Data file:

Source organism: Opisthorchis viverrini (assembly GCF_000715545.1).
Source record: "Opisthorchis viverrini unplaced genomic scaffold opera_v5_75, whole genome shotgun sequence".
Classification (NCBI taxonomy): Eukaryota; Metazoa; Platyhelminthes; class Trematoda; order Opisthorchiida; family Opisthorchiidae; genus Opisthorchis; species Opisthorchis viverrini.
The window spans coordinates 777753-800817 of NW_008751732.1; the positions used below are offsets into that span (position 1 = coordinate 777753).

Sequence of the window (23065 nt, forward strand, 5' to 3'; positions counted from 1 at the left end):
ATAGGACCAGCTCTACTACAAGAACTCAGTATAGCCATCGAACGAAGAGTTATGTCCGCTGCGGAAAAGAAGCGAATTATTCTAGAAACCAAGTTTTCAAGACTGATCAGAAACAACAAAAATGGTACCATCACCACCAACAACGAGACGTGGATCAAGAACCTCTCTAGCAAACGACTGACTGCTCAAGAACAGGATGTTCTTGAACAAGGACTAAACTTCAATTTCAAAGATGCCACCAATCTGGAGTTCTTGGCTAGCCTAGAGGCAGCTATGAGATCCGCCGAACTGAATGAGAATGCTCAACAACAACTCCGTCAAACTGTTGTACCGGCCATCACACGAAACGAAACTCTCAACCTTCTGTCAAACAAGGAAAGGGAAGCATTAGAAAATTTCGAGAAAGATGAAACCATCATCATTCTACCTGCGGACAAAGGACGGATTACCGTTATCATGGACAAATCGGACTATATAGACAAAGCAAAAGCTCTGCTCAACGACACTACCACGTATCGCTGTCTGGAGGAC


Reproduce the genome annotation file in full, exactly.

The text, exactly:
Source organism: Opisthorchis viverrini (assembly GCF_000715545.1).
Source record: "Opisthorchis viverrini unplaced genomic scaffold opera_v5_75, whole genome shotgun sequence".
Classification (NCBI taxonomy): Eukaryota; Metazoa; Platyhelminthes; class Trematoda; order Opisthorchiida; family Opisthorchiidae; genus Opisthorchis; species Opisthorchis viverrini.
The window spans coordinates 777753-800817 of NW_008751732.1; the positions used below are offsets into that span (position 1 = coordinate 777753).

Sequence of the window (23065 nt, forward strand, 5' to 3'; positions counted from 1 at the left end):
ATAGGACCAGCTCTACTACAAGAACTCAGTATAGCCATCGAACGAAGAGTTATGTCCGCTGCGGAAAAGAAGCGAATTATTCTAGAAACCAAGTTTTCAAGACTGATCAGAAACAACAAAAATGGTACCATCACCACCAACAACGAGACGTGGATCAAGAACCTCTCTAGCAAACGACTGACTGCTCAAGAACAGGATGTTCTTGAACAAGGACTAAACTTCAATTTCAAAGATGCCACCAATCTGGAGTTCTTGGCTAGCCTAGAGGCAGCTATGAGATCCGCCGAACTGAATGAGAATGCTCAACAACAACTCCGTCAAACTGTTGTACCGGCCATCACACGAAACGAAACTCTCAACCTTCTGTCAAACAAGGAAAGGGAAGCATTAGAAAATTTCGAGAAAGATGAAACCATCATCATTCTACCTGCGGACAAAGGACGGATTACCGTTATCATGGACAAATCGGACTATATAGACAAAGCAAAAGCTCTGCTCAACGACACTACCACGTATCGCTGTCTGGAGGAC